How will the vote work?

Sonin and Graham make clear that the referendum results would certainly be overwhelmingly in favor of Russia’s accession – but also entirely fabricated. “Since 2019, in every election in Russia, it no longer represents anything,” Sonin says.

Russia has a well-documented history of voter suppression. “That’s not what the real data looks like,” says Sonin, as he describes the 2014 Russian referendum in Crimea, a precursor to the territory’s annexation. Official results boasted that 96% of voters wanted to join Russia and that 83% of voters took part.

“The data has an artificially low variance. Essentially, all the different circuits report similar uptake and similar results,” Sonnen says.

Logistically, experts tell supportessays com that the referendums will likely mirror the 2014 Crimea referendum that will be heavily controlled by the Russian military, and turnout will be limited, given that millions of residents have vacated these Russian-controlled Ukrainian territories once the conflict escalates.

“The authorities have had almost no time to check the voter list, to set up proper polling facilities (and) to make sure electoral conditions are in place so they can adjudicate any disputes,” Graham says.

Are referendums an introduction to annexation?

Russia has not officially announced that it will annex any of these Ukrainian territories, but experts say the referendums are a sign that annexation may come next.

The annexation may be cause for celebration within Russia, but “the international community will not recognize it,” Graham says. Ukraine and its Western allies, including the United States, have said they will not recognize Russia’s annexation of Ukrainian territory.

However, if the Ukrainians were annexed, the way of life of the Ukrainians in these occupied territories could change drastically overnight. “All Russian laws will now be enforced in these areas, and they will move more quickly to create Russian administrations,” Graham says.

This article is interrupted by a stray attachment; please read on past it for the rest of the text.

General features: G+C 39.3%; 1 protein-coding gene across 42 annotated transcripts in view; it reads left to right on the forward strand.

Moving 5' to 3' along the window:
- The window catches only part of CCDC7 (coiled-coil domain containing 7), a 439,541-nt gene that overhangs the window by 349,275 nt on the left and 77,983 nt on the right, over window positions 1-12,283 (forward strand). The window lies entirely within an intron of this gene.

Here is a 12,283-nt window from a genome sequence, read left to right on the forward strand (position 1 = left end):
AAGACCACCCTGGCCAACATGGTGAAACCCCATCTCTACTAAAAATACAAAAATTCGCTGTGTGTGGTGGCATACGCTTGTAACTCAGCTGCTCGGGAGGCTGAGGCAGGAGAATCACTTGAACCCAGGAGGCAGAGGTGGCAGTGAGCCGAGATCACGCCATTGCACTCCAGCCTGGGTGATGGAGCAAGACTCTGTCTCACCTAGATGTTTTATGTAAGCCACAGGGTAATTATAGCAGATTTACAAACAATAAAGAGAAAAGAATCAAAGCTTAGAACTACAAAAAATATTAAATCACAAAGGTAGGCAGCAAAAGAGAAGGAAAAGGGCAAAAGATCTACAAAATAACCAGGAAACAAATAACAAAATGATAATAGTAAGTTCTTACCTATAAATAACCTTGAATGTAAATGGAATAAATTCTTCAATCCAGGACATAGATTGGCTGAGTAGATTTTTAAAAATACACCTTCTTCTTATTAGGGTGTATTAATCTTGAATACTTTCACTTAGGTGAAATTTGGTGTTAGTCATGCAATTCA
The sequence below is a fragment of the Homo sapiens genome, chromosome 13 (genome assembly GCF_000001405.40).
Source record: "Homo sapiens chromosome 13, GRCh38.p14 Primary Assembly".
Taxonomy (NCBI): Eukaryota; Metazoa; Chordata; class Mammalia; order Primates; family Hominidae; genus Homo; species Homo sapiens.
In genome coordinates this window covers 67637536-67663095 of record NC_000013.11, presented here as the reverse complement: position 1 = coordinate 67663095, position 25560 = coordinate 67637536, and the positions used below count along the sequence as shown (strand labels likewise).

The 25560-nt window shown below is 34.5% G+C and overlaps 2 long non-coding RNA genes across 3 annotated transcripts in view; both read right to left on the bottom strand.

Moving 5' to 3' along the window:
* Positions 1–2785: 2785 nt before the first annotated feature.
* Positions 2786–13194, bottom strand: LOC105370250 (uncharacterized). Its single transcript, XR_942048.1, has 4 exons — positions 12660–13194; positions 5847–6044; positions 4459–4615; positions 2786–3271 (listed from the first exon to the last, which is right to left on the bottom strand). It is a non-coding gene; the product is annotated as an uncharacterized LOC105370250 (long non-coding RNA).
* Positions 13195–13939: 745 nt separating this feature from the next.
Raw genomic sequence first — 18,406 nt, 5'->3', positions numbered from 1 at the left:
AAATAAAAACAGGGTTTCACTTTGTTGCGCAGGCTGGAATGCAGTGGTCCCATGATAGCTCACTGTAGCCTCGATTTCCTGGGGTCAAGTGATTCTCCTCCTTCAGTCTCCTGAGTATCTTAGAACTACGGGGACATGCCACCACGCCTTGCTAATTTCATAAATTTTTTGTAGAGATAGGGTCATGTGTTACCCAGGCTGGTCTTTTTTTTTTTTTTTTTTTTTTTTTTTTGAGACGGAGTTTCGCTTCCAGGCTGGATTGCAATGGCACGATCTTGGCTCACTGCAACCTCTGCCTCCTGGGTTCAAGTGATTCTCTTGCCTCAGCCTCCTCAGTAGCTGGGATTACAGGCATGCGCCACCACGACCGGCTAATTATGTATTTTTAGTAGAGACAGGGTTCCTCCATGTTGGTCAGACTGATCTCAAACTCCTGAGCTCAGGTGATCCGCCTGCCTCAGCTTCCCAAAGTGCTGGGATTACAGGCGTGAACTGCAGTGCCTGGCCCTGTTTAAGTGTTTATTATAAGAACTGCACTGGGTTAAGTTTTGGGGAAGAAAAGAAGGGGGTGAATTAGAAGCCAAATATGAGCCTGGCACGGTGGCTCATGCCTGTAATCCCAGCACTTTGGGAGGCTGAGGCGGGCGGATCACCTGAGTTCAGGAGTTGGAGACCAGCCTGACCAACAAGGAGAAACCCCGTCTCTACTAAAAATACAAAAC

They have already changed education to the Russian curriculum. The goal is to try to make these areas legally and in practice look like a normal Russian area,” Graham adds.

Will it change the course of the war?

Ukraine has said it will not back down in response to the referendums or the threat of annexation. The country’s foreign minister, Dmytro Kuleba, said that the referendums would not prevent Ukraine from continuing “liberation of their lands. Sonnen and Graham agree that this move is unlikely to change the course of the war in any significant way.

However, one factor that will change if Russia legally recognizes parts of Ukraine as parts of the Russian Federation – even without any international recognition – is that the Russian doctrine on nuclear weapons will come into force in these territories. This means that if Ukrainian forces attack Russian forces within those annexed territories, the Kremlin will see this as an attack on Russia itself, and has a legal basis for using nuclear force to defend itself.

This change, Graham says, could “deter the West from providing Ukraine with more advanced equipment and in greater numbers – weapons that Ukrainians have used so effectively on the battlefield.”

Putin has been in power for 18 years, and has indicated that he intends to seek another term in 2024. The referendums may not radically change the war, but they prove that Putin will do everything in his power to win.